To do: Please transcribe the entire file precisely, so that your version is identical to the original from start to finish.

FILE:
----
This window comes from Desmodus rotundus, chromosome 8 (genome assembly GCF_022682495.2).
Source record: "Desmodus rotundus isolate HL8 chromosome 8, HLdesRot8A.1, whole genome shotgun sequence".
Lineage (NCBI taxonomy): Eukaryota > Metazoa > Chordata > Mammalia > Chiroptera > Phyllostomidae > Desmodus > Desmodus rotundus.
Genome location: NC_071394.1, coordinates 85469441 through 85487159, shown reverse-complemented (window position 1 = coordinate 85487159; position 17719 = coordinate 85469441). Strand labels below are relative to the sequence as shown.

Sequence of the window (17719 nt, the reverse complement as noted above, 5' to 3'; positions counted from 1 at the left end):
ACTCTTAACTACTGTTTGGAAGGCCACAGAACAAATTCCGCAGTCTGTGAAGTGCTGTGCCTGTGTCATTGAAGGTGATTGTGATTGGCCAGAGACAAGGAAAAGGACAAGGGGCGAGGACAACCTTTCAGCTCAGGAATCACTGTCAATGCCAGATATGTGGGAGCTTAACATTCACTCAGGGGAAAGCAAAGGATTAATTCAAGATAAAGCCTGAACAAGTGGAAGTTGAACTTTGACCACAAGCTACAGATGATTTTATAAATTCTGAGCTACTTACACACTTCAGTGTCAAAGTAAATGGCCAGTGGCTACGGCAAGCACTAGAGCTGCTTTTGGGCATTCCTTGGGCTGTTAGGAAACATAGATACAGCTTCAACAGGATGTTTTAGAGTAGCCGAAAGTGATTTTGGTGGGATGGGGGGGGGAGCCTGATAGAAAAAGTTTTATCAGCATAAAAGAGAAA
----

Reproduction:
This window comes from Desmodus rotundus, chromosome 8 (genome assembly GCF_022682495.2).
Source record: "Desmodus rotundus isolate HL8 chromosome 8, HLdesRot8A.1, whole genome shotgun sequence".
Lineage (NCBI taxonomy): Eukaryota > Metazoa > Chordata > Mammalia > Chiroptera > Phyllostomidae > Desmodus > Desmodus rotundus.
Genome location: NC_071394.1, coordinates 85469441 through 85487159, shown reverse-complemented (window position 1 = coordinate 85487159; position 17719 = coordinate 85469441). Strand labels below are relative to the sequence as shown.

Sequence of the window (17719 nt, the reverse complement as noted above, 5' to 3'; positions counted from 1 at the left end):
ACTCTTAACTACTGTTTGGAAGGCCACAGAACAAATTCCGCAGTCTGTGAAGTGCTGTGCCTGTGTCATTGAAGGTGATTGTGATTGGCCAGAGACAAGGAAAAGGACAAGGGGCGAGGACAACCTTTCAGCTCAGGAATCACTGTCAATGCCAGATATGTGGGAGCTTAACATTCACTCAGGGGAAAGCAAAGGATTAATTCAAGATAAAGCCTGAACAAGTGGAAGTTGAACTTTGACCACAAGCTACAGATGATTTTATAAATTCTGAGCTACTTACACACTTCAGTGTCAAAGTAAATGGCCAGTGGCTACGGCAAGCACTAGAGCTGCTTTTGGGCATTCCTTGGGCTGTTAGGAAACATAGATACAGCTTCAACAGGATGTTTTAGAGTAGCCGAAAGTGATTTTGGTGGGATGGGGGGGGGAGCCTGATAGAAAAAGTTTTATCAGCATAAAAGAGAAA